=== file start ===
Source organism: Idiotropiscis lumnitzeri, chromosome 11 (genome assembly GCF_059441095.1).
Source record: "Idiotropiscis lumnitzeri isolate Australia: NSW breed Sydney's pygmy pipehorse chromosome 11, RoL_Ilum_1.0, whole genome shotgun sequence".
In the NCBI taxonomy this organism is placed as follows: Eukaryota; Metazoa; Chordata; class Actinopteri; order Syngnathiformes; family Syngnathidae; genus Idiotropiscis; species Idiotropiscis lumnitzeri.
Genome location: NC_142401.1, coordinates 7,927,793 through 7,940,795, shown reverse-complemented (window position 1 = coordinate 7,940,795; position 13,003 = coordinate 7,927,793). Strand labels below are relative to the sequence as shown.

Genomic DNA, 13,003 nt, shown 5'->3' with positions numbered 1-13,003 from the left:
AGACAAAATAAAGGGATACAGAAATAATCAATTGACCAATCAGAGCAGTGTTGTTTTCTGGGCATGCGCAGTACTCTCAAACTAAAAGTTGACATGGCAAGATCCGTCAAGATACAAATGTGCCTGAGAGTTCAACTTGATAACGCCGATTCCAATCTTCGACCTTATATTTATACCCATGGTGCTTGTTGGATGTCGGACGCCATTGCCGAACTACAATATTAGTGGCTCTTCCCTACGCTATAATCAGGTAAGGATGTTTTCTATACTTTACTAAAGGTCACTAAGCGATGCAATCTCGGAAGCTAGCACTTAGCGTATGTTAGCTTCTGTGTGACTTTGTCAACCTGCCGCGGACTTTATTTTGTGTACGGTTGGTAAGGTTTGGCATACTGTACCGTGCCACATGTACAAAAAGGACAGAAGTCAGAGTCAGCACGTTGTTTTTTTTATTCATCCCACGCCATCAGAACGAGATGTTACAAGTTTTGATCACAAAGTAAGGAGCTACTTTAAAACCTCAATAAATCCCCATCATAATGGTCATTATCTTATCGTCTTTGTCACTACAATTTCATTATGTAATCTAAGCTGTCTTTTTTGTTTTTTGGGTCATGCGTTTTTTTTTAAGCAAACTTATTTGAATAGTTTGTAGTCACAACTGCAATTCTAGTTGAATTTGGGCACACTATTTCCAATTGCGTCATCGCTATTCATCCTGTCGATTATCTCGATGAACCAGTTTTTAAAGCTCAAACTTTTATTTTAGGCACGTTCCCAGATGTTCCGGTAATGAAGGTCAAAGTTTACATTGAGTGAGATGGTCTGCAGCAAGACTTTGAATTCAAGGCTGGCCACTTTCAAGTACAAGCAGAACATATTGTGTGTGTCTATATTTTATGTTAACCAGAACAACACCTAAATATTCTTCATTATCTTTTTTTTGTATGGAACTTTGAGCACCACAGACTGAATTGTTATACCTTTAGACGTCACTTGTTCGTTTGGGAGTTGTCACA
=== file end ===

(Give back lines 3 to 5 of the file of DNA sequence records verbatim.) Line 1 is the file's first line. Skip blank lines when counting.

In the NCBI taxonomy this organism is placed as follows: Eukaryota; Metazoa; Chordata; class Actinopteri; order Syngnathiformes; family Syngnathidae; genus Idiotropiscis; species Idiotropiscis lumnitzeri.
Genome location: NC_142401.1, coordinates 7,927,793 through 7,940,795, shown reverse-complemented (window position 1 = coordinate 7,940,795; position 13,003 = coordinate 7,927,793). Strand labels below are relative to the sequence as shown.

Genomic DNA, 13,003 nt, shown 5'->3' with positions numbered 1-13,003 from the left: